Building a Sitecore Base Page Template


Sitecore is a Web Content Management system on the C# Microsoft .Net framework. If you’re not familiar with it then this posts isn’t going to make much sense to you.  I’m playing around with the it for fun and thought I’d throw out there what your basic page template should look like from both a C# and Sitecore point of view .

If something in Sitecore has a Layout(.aspx) then it’s almost always a Page. I say almost always because I’ve played around with using a page to stream a resource as a lazy mans http handler but I didn’t roll that to a production site and later rewrote it to be use a HTTP Handler.

Pages all have some basic things so why not build a base page template and a base C# Class to support these functions.

Video Demo

I’ll give some guidance on how to implement it, feel free to give your own thoughts and throw out some things I could be missing in the comments.

Title : Every Page has a title. This is the text that shows up in the top of the browser window.

Description : At a minimum you want this for SEO. It’ll show up as the text next to your link in a search engine if gets indexed. Maybe your page will get indexed, maybe it won’t, but leave that up to the business and content authors to decide and make sure you have code in there to support it.  A lot of navigation controls have items next to them with some short description text. So you can use this in some of your own display modules.

Keywords: Another thing you want for SEO but it may also come in handy if you want to some day implement search within your site.

Show in Navigation : At some point you’re going to build out navigation objects and you are going to want to check to see if the item should be shown in the menu. Rather than code against template types you can just check to see if the item inherits the ‘Page’ template and check to see if this option is checked.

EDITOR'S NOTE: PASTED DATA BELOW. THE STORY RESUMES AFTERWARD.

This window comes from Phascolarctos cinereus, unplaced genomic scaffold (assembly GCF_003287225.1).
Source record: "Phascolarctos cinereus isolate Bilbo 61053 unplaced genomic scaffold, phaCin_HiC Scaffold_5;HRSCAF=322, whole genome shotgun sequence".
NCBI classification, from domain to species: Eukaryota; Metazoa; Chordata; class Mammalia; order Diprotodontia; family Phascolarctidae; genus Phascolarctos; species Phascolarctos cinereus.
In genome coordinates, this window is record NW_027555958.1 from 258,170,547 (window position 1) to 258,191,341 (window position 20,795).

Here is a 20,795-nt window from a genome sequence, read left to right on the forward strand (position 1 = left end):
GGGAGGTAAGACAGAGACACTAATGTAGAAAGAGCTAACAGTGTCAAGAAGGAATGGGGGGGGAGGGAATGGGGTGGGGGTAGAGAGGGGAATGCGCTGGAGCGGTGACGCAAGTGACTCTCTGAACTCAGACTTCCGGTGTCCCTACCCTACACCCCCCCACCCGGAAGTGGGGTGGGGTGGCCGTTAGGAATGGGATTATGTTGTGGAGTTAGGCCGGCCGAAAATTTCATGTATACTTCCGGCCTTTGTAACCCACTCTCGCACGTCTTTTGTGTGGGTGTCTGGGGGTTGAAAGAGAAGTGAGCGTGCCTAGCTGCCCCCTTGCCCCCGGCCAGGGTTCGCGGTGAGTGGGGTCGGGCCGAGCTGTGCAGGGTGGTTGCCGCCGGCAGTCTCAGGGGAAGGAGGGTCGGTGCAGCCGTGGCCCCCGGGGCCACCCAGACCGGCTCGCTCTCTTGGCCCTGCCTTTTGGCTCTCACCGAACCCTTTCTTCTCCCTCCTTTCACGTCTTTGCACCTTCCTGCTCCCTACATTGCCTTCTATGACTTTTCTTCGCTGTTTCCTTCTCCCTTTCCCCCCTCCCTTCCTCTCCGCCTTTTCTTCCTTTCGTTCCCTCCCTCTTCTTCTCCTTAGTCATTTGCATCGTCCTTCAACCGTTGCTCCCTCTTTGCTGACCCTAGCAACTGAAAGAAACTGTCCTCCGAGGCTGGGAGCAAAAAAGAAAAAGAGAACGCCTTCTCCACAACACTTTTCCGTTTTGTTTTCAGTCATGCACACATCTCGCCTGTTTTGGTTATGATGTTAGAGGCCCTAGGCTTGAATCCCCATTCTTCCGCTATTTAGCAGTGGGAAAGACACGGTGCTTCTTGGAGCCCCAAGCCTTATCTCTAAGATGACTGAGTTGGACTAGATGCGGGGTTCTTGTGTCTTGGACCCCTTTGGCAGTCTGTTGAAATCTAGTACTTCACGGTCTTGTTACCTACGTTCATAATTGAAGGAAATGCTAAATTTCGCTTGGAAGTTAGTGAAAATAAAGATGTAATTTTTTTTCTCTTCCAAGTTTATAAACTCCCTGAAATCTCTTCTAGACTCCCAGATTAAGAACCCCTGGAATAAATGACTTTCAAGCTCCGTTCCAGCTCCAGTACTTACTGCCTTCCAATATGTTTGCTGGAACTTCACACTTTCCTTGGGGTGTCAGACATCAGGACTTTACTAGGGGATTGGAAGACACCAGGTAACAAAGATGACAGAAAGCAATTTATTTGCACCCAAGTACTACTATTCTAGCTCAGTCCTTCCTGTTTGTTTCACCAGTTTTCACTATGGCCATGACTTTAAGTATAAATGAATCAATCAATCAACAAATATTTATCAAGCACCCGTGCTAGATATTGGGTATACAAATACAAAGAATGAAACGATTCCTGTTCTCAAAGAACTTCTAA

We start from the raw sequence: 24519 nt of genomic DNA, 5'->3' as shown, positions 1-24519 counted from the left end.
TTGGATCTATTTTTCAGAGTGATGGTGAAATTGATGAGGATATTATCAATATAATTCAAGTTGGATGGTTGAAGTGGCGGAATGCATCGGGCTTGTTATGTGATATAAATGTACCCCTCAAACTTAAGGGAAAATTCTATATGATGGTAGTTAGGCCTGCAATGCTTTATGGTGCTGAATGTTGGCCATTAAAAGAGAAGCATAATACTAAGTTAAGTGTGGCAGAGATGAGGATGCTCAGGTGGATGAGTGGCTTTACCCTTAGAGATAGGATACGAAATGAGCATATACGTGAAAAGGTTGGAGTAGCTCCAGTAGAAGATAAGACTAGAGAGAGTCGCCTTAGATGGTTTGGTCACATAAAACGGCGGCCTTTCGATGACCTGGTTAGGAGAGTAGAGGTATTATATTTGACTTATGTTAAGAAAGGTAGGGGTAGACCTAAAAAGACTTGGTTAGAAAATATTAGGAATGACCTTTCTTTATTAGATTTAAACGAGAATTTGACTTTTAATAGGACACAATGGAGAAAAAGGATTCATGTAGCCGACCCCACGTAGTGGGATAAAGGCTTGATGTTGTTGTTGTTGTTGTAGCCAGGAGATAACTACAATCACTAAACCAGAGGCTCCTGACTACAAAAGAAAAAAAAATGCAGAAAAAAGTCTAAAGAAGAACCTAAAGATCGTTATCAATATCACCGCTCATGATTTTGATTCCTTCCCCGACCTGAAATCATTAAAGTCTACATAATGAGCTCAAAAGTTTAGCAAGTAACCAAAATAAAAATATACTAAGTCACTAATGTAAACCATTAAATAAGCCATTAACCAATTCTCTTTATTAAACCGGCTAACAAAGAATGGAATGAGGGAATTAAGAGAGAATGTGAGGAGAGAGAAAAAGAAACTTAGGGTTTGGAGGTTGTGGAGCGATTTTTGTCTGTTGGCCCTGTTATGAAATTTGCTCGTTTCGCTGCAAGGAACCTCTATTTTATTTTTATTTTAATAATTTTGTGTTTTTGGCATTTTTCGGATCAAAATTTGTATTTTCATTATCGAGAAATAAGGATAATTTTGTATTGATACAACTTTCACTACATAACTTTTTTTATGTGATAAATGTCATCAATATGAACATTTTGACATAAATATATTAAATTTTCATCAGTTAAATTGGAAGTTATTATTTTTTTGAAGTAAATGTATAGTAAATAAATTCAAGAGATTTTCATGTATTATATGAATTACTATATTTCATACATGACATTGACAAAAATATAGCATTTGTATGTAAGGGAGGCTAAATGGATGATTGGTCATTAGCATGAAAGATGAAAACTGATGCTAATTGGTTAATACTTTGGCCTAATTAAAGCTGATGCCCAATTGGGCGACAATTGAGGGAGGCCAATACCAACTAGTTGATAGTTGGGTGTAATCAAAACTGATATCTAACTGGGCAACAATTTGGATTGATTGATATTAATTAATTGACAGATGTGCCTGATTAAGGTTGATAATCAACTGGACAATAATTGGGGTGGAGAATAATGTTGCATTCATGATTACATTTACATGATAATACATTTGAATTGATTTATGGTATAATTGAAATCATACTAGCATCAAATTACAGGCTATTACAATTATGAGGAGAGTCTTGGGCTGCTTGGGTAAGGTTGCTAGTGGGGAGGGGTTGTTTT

Navigation Image : This can be used to display an image that represents the page as part of some type of navigation area. Might need a large and a small depending on requirements but if you have none I say it’s worth it to put something in at 30 by 30.

CSS and Javascript Files: In an ideal solution you have code with CSS and Javascript that stays on the server that belongs to the programmers and you have seperate CSS and JS script files that belong to the Content Authors that is seperate from the developers code.  If you can store this in sitecore you can deploy these objects without needing to push code to a server. In some enviornments that takes time. You wouldn’t believe how many times someone in marketing tells me they got a javascript api they’d like to implement on some pages today and they can’t wait for a release so they are pasting a ton of javascript into a html field.  This will give them a place to put the javascript that they can reuse without waiting for a build. I’d like CSS in there because I think a talented author could do a lot with it.

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Accelerate Content Delivery with a CDN


Life is too short to wait for pages, images and other content to download.  A Content Delivery Network exists for the sole purpose of maximizing the speed in which you can deliver content to as large an audience as possible. If you’re delivering content across the country or world you need to familiarize yourself with CDN’s.

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